Defining Islamophobia Is the First Step Toward Addressing It

Defining Islamophobia Is the First Step Toward Addressing It

In the United Kingdom, Islamophobia is on the rise, but existing anti-racist measures are not equipped to deal with it.

Over the last few years, the United Kingdom has seen Islamophobia rise at a disturbing rate. In 2011, Sayeeda Warsi, a former chairman of the Conservative Party and one of the country’s leading Muslim politicians, raised alarm bells when she claimed that anti-Muslim racism had become so normalized that it had “passed the dinner table test.” Unfortunately for her and the wider British Muslim community, things have gone from bad to worse. In 2020, the Muslim Council of Britain sent a dossier of 300 allegations of Islamophobia against Prime Minister Boris Johnson and members of the Conservative Party to the Equalities and Human Rights Commission. It was the second time, to no avail, that the Muslim Council of Britain had implored the equalities watchdog to launch a formal investigation into the ruling party.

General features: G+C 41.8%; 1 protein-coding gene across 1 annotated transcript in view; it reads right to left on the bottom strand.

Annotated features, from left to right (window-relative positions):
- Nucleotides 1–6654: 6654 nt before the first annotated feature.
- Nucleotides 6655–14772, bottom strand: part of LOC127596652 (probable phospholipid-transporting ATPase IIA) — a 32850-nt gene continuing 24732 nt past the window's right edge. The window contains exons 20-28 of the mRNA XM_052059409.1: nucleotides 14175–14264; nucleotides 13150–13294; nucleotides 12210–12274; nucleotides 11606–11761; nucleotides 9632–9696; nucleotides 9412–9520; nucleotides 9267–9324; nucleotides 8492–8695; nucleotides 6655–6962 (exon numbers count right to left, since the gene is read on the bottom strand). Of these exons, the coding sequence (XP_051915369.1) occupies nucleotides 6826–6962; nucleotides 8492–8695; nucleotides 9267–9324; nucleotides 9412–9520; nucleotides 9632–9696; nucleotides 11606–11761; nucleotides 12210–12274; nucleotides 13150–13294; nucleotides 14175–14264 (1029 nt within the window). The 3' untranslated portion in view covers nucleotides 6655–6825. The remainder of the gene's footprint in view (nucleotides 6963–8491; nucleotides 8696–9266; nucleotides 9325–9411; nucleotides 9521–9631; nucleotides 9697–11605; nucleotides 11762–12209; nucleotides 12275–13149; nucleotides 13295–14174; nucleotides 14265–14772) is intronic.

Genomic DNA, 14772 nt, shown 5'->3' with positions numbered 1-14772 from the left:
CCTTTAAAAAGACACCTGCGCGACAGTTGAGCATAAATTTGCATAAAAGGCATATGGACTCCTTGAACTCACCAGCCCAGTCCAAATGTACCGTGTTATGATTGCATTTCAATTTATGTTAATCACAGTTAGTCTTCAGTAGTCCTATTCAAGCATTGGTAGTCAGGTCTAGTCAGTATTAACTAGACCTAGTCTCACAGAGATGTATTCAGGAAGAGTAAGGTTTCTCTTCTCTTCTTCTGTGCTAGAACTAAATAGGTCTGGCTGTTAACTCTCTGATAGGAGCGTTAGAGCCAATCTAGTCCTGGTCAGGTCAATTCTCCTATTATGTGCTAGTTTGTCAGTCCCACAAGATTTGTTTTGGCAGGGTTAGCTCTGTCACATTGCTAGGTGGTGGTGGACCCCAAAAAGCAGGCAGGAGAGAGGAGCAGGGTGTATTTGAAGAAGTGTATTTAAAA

This past December, it was reported that The Great British Bake Off’s Ali Imdad was subjected to Islamophobic abuse while taking the bus home. Not only did none of his fellow passengers come to his aid, according to Imdad, but when he tried to speak up to defend himself, the bus driver threatened to throw him off.